The Handbook of Clinical Neurology (Series Editors: Michael J. Aminoff, Department of Neurology, University of California, San Francisco, USA; François Boller, National Institutes of Health, Bethesda, USA; Dick F. Swaab, Netherlands Institute for Neuroscience, Amsterdam, the Netherlands) has an international reputation as the ultimate reference tool for neurologists involved in clinical research and for neuroscience research workers. It offers comprehensive coverage of the whole field of neurology edited and written by an international list of contributors including the leading workers in the field. This volume is particularly for all those interested in the fundamental aspects of muscle disease or involved with care of patients with these disorders. However, a further separate volume in the Handbook of Clinical Neurology series will be devoted to the muscular dystrophies. The contents include coverage of the latest developments in the subject such as the regulatory nuclear and mitochondrial genetic mechanisms, the proteins involved in muscle function and their remarkable interactions, the nature and function of ion channels and ionic activity, and the complexity of inflammatory cascades that has led to a wider appreciation of the nature of muscle diseases and suggests new approaches for their management. Clinically there has been the recognition and description of new entities and improved classifications of groups of disorders such as the distal myopathies, and the discovery of disease-causing mutation for many of the muscular dystrophies and hereditary myopathies.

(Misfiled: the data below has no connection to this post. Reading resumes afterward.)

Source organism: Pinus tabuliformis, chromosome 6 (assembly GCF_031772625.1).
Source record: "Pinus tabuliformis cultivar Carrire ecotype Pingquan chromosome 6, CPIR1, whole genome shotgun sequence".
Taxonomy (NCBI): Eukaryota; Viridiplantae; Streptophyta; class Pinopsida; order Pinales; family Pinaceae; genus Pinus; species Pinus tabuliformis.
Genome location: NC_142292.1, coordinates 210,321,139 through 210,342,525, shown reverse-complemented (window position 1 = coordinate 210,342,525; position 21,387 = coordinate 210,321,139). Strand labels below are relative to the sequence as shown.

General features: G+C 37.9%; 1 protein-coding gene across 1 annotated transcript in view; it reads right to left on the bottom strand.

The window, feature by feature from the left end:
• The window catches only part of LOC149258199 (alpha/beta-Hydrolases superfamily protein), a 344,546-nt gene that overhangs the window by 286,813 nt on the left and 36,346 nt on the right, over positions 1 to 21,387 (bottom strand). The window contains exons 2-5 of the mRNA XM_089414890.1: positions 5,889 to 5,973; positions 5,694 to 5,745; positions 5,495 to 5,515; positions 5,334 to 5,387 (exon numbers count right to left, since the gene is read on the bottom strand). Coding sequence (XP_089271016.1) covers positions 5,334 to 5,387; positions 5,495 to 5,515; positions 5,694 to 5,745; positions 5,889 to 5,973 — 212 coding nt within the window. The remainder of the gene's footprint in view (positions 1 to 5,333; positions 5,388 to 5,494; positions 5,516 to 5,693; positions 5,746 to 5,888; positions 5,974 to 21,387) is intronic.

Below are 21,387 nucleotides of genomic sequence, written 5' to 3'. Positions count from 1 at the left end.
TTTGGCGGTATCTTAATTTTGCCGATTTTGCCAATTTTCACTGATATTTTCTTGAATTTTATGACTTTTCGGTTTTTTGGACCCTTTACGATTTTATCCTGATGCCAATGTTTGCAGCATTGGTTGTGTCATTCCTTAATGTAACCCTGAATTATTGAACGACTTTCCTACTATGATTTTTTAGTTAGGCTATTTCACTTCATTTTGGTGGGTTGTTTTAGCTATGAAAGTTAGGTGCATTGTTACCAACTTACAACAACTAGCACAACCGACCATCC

Handbook of Clinical Neurology (Series Editors: Aminoff, Boller and Swaab)
2007, Hardback · 432 Pages · 172 Illustrations
|Sommario:||Congenital myopathies. Myopathies with early contractures. Myotonic disorders. Periodic paralyses. Malignant Hyperthermia. Mitochondrial cytopathies. Disorders of carbohydrate metabolism. Disorders of lipid metabolism. Investigation of suspected metabolic myopathy. Lysosomal myopathies. Distal myopathies. Hereditary inclusion body myositis. Sporadic inclusion body myositis. Autoimmune inflammatory myopathies. Infective myopathies. Toxic myopathies. Endocrine myopathies. Muscle disorders associated with aging. Muscle cramp syndromes. Miscellaneous disorders.|